Recognizing that Jesus responded humanly to the gift he received by choosing always to obey the Father is powerful motivation for the priest who strives to be like Christ, and is a key to opening his participation in Christ’s pastoral charity. The priest, too, is faced with a choice: How will I live out my vocation? The appropriate response is to be like Christ in living an obedient, upright life of self-surrender, but one can live such a life happily only if it emanates from the heart. Like Christ, then, the priest must listen raptly, not least in quiet prayer, and respond by surrendering his own will to the Father out of the power and joy he receives from being in communion with Christ. This communion is simply the result of the priest inviting Christ to live his Sonship over again in him. In so doing, Christ is free to live the mystery of receptivity as surrender and surrender as receptivity over again in the cleric, thus securing the man to the Trinitarian life of love in ever deepening ways. This surrendered receptivity in Christ is healing, is the life of holiness; such communion is the branch being grafted to the Vine (see Jn 15:5).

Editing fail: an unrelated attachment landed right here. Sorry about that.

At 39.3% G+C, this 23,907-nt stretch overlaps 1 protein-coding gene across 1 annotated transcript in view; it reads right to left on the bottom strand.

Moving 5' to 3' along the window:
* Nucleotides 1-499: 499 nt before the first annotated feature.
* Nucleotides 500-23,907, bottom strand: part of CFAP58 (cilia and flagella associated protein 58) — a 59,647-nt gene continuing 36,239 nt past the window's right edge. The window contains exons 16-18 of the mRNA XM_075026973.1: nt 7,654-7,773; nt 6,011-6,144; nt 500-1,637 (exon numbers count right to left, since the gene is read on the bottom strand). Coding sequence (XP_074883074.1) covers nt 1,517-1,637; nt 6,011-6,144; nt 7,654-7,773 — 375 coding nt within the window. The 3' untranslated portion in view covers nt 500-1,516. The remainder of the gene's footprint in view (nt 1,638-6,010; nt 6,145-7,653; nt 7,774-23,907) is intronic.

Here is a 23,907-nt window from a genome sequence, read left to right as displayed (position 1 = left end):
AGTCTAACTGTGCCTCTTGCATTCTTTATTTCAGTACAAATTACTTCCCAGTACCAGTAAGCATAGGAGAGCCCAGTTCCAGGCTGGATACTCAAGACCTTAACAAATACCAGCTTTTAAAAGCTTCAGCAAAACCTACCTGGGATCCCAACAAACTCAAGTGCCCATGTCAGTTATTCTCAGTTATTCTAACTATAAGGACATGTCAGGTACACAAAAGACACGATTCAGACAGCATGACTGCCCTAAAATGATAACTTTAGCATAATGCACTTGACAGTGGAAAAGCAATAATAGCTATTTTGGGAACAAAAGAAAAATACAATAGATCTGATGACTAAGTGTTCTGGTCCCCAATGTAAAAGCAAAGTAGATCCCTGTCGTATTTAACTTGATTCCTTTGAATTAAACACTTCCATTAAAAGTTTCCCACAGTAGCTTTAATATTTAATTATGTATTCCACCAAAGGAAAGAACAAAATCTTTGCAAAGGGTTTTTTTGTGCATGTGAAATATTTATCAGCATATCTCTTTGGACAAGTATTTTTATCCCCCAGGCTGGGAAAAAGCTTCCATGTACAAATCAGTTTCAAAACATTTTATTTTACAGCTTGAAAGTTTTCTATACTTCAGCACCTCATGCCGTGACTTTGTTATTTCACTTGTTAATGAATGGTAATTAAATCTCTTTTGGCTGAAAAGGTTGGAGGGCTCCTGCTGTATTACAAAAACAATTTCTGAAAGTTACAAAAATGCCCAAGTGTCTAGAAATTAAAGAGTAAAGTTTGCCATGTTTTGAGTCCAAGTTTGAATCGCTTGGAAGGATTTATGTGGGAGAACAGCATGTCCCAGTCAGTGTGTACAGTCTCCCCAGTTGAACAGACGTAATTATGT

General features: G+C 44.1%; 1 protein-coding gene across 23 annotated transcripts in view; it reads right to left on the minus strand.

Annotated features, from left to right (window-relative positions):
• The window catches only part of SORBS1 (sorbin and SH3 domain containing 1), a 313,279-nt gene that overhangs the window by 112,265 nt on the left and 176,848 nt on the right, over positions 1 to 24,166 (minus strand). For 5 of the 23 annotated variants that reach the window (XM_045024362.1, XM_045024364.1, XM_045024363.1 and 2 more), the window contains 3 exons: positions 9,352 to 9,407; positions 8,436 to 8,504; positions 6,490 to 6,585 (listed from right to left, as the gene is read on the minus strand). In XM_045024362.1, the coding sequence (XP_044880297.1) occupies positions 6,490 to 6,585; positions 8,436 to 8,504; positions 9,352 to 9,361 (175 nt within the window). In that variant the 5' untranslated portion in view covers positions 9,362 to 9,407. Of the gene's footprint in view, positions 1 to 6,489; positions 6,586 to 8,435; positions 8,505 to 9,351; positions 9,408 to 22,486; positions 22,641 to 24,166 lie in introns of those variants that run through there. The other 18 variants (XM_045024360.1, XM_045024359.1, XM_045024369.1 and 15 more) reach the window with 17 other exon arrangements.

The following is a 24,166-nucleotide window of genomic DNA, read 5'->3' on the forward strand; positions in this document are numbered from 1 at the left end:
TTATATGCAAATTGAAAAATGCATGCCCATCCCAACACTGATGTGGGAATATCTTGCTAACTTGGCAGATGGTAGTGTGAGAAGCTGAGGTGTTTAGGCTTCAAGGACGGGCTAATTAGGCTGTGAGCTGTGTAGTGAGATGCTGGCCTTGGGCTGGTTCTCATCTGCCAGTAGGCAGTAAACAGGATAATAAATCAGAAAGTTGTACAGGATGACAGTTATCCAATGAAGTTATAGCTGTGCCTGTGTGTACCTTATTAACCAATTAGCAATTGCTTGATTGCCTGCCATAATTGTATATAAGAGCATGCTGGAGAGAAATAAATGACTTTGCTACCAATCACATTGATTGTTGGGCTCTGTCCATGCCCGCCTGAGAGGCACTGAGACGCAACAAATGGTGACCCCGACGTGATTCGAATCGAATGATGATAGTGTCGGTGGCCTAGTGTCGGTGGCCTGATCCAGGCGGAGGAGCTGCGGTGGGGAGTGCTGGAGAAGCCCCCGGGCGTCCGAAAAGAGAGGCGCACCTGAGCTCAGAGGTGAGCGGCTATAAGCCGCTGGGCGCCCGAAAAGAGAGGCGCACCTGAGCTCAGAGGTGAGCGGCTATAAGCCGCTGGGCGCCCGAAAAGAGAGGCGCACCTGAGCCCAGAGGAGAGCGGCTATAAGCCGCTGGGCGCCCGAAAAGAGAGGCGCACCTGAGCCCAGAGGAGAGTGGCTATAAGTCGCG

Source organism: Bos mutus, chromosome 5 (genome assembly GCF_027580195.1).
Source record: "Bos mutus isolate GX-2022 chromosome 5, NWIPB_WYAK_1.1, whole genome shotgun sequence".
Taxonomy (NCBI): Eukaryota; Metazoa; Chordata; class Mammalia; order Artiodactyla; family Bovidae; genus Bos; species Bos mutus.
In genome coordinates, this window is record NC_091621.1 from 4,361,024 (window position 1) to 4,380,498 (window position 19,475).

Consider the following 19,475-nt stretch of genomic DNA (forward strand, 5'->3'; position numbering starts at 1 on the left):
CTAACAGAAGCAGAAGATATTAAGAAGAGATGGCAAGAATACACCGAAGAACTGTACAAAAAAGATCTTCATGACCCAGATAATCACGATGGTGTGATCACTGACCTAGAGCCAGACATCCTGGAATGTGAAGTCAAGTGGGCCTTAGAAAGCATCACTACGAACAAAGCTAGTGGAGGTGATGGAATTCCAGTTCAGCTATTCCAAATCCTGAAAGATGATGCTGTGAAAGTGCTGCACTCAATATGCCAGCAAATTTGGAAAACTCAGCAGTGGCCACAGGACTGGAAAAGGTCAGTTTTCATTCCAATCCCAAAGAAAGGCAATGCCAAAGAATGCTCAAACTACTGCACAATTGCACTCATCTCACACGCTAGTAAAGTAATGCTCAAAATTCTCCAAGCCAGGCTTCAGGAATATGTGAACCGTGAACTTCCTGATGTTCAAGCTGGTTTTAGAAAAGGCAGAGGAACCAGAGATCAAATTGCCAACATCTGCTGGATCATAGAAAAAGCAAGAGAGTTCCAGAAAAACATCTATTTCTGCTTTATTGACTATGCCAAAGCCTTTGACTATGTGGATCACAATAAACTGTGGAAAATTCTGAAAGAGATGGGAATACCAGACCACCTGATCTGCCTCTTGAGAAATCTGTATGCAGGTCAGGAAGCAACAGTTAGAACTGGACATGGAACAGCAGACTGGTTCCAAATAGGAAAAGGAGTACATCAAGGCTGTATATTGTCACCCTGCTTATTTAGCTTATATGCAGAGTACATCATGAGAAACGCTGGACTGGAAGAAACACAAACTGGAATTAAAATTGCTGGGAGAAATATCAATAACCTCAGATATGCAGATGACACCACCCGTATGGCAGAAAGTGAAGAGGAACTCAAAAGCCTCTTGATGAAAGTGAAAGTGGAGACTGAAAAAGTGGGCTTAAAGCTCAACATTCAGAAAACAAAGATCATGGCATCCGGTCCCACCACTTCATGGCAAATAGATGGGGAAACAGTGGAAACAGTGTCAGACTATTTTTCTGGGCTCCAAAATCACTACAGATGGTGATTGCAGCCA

Accepting God’s Gift of Love
What communion with Christ means, then, is to surrender to God the Father in Christ by way of the Spirit as an ongoing act of receiving his great love. This forms the basic dynamic of a priest developing an interior life. This communion is maintained, deepened and fulfilled by way of an interior life that seeks only to host the pastoral charity of Christ, not simply as one act of oblation but as the movement of one’s very being.
Further, this communion is assured and secured by the very nature of its being given within, and by way of, the sacramental reality of the Church. While he was still in formation, the priest entered this mystery by accepting whatever was the truth revealed about himself and his vocation in the light of faith. As a seminarian, he learned how to host the truth, to suffer its coming for the sake of his own holiness. This truth is uncovered in spiritual direction, study, fellowship and pastoral ministry. The priest continues to learn how to keep receiving this truth about himself — and Christ — even as he follows the daily rounds of parish ministry.